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There’s been much debate on the topic of elective egg freezing even before the release of the White Paper on Singapore Women’s Development in March.

Previously, only women with valid medical reasons like cancer patients undergoing chemotherapy were eligible for the procedure. And over the past decade, women’s groups and public figures like Tampines GRC Member of Parliament Cheng Li Hui have called on the Government to allow it for all.

After the hallmark policy change with regards to egg freezing earlier this year, Minister of State for Social and Family Development, and Education Sun Xueling, alongside Minister for Communications and Information Josephine Teo, explained the Government’s change of heart.

“There were worries in certain quarters that making elective egg freezing available would send the wrong signal about marriage and parenthood, that they need not be prioritised and can always be postponed,” said Minister Teo.

Ms Sun elaborates to us further: “We will continue to tell young people that there are joys to starting a family early and will not stop those messages, but we’ve come to recognise that there are women who haven’t found suitable life partners that desire to have a family eventually. And yet, their biological clocks are ticking, so how do we provide them with options?

“Some women go overseas to get it done, and it may not only be expensive, but also dangerous, depending on where it is carried out. That is outside our jurisdiction, so if we take these things into consideration, we want to make it available to Singapore women in a transparent manner.”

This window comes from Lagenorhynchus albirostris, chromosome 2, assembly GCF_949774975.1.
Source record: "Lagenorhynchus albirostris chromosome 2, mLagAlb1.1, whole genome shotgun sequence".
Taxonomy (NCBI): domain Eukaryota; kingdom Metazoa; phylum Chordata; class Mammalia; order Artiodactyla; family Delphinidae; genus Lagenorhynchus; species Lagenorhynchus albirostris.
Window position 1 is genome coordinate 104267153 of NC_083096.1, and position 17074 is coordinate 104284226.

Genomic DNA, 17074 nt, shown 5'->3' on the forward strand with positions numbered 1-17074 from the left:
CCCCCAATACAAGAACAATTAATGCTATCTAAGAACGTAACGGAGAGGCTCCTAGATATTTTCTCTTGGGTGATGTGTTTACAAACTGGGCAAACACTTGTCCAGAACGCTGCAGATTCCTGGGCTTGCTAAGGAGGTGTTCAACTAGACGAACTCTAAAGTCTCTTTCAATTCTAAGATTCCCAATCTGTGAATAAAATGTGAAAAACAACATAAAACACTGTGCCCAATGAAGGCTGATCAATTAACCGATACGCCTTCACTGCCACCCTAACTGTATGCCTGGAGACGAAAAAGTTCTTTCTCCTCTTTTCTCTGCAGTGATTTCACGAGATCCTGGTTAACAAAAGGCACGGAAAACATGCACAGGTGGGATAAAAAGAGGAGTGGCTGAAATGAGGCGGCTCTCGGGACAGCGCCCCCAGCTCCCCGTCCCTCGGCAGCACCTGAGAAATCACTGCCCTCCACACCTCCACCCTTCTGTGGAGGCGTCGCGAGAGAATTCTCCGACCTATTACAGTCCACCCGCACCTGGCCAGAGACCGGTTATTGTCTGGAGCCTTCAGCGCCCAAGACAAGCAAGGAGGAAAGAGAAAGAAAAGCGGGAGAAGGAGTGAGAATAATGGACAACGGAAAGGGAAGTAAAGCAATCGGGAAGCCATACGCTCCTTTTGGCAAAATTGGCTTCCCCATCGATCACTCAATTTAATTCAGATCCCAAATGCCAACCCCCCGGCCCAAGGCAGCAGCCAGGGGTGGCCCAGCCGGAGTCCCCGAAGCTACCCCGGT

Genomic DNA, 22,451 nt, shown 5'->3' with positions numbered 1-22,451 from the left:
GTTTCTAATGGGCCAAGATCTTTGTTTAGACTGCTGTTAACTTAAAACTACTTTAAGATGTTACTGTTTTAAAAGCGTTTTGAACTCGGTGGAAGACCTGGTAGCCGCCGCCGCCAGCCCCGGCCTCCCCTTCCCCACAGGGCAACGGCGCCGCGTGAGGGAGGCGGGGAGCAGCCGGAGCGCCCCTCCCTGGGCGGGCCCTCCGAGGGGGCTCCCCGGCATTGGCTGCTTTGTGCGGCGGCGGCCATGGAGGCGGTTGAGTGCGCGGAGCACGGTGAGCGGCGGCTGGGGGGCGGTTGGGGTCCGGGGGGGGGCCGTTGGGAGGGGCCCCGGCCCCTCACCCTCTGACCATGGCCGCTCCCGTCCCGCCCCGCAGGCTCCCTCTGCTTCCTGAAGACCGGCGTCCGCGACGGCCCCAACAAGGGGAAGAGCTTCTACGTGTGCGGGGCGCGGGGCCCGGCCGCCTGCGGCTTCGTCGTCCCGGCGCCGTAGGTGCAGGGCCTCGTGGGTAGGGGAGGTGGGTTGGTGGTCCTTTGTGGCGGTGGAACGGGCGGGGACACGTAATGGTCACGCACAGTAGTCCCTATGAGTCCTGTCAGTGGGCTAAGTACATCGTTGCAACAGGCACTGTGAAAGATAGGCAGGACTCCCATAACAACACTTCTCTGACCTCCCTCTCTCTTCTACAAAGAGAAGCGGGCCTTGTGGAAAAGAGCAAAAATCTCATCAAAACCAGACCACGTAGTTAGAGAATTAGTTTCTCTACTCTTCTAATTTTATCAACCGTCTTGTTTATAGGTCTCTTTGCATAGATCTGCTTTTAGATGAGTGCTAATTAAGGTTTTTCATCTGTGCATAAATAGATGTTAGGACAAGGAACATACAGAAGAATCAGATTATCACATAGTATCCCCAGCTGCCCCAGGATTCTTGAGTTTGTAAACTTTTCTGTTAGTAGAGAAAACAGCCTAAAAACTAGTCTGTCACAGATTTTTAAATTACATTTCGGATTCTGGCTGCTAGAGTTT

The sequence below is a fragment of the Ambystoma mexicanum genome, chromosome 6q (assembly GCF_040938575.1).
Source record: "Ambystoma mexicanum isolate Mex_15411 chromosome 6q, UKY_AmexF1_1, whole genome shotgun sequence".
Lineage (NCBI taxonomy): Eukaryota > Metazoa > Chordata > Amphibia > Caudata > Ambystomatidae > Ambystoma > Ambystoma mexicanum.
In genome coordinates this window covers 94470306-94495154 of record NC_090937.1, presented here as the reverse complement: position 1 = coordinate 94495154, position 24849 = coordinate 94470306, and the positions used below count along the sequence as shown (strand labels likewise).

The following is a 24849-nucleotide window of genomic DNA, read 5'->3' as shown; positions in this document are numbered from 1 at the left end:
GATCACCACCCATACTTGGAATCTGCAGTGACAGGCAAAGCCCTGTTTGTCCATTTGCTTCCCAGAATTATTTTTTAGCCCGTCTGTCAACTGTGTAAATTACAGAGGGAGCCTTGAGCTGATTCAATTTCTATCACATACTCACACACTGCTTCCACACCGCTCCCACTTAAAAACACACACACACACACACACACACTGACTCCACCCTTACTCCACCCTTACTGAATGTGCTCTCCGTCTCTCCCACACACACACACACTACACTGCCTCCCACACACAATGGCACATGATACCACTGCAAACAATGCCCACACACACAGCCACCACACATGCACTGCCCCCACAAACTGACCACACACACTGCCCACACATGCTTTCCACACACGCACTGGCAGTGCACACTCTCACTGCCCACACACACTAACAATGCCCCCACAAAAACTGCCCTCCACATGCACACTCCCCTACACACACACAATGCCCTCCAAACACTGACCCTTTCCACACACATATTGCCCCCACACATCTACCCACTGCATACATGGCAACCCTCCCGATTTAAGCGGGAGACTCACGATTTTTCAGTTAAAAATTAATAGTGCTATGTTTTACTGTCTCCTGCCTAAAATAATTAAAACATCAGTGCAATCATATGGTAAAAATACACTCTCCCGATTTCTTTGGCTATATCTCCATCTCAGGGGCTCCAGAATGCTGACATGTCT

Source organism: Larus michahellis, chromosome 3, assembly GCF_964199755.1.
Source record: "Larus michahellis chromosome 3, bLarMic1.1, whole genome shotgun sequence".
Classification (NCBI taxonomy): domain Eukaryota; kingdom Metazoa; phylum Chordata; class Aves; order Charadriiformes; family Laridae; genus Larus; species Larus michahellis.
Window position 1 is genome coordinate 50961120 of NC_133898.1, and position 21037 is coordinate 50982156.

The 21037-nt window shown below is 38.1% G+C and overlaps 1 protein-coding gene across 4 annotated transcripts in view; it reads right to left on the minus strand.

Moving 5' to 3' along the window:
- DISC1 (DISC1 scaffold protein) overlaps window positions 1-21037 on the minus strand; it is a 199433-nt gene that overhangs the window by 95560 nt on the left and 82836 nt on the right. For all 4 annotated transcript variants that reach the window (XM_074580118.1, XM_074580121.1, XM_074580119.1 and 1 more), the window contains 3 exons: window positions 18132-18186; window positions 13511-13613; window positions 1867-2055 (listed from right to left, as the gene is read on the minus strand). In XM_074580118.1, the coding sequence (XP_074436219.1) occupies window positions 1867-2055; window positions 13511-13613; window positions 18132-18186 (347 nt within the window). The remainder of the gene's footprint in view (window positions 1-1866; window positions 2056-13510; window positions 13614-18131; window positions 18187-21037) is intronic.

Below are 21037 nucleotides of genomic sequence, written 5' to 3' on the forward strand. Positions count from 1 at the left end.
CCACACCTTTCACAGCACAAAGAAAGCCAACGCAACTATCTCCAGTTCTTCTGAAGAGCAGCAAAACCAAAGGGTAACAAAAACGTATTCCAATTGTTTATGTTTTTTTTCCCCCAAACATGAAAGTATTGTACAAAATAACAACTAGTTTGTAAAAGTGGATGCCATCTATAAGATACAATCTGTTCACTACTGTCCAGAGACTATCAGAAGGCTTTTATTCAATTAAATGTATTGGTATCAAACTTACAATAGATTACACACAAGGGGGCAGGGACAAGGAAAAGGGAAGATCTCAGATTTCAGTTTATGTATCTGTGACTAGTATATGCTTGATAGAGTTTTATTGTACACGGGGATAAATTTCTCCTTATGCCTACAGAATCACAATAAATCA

The new ruling doesn’t mean there’s now a “free-for-all” approach when it comes to egg freezing in Singapore. In fact, the projected cost of one round of egg freezing is estimated to be around $13,000, or even higher if one undergoes the procedure in a private hospital. There will also be a yearly storage fee to take into account.

And while women aged 21 to 35 can opt for egg freezing regardless of their marital status, it’s only legally married couples who can use frozen eggs for in vitro fertilisation (IVF) should they wish to start a family.

Why the age limit of 35? It’s mainly for medical reasons.

“Based on current data, it seems like the success rates are higher before age 35. It’s based on scientific research – we didn’t invent this. That said, we do not preclude that with medical advancement, the age could be adjusted in the future, and will be setting up an appeals panel where women can write in to us, and we can assess how we can be helpful,” Ms Sun highlights.

“We’re also not diverging from our original message of marrying and having children at a younger age as, from a fertility standpoint, it is better for the women as there is less burden on their bodies. We reiterate the joys of parenthood, while providing an option.”

This story first appeared in the May 2022 issue of Her World.